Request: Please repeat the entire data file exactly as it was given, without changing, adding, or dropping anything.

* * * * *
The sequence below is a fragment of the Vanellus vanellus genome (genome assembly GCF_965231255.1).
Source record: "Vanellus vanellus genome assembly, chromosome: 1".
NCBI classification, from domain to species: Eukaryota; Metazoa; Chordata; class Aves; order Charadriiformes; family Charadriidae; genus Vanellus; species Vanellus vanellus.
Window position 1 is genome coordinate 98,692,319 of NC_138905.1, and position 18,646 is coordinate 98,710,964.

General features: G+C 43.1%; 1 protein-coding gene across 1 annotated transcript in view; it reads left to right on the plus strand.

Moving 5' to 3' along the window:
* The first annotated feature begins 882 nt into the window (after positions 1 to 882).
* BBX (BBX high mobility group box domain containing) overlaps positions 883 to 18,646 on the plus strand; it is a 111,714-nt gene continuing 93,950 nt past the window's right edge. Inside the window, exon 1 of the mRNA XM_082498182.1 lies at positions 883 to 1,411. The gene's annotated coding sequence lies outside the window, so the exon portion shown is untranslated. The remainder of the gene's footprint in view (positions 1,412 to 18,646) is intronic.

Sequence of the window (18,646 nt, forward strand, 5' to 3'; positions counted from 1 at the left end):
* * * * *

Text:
The sequence below is a fragment of the Vanellus vanellus genome (genome assembly GCF_965231255.1).
Source record: "Vanellus vanellus genome assembly, chromosome: 1".
NCBI classification, from domain to species: Eukaryota; Metazoa; Chordata; class Aves; order Charadriiformes; family Charadriidae; genus Vanellus; species Vanellus vanellus.
Window position 1 is genome coordinate 98,692,319 of NC_138905.1, and position 18,646 is coordinate 98,710,964.

General features: G+C 43.1%; 1 protein-coding gene across 1 annotated transcript in view; it reads left to right on the plus strand.

Moving 5' to 3' along the window:
* The first annotated feature begins 882 nt into the window (after positions 1 to 882).
* BBX (BBX high mobility group box domain containing) overlaps positions 883 to 18,646 on the plus strand; it is a 111,714-nt gene continuing 93,950 nt past the window's right edge. Inside the window, exon 1 of the mRNA XM_082498182.1 lies at positions 883 to 1,411. The gene's annotated coding sequence lies outside the window, so the exon portion shown is untranslated. The remainder of the gene's footprint in view (positions 1,412 to 18,646) is intronic.

Sequence of the window (18,646 nt, forward strand, 5' to 3'; positions counted from 1 at the left end):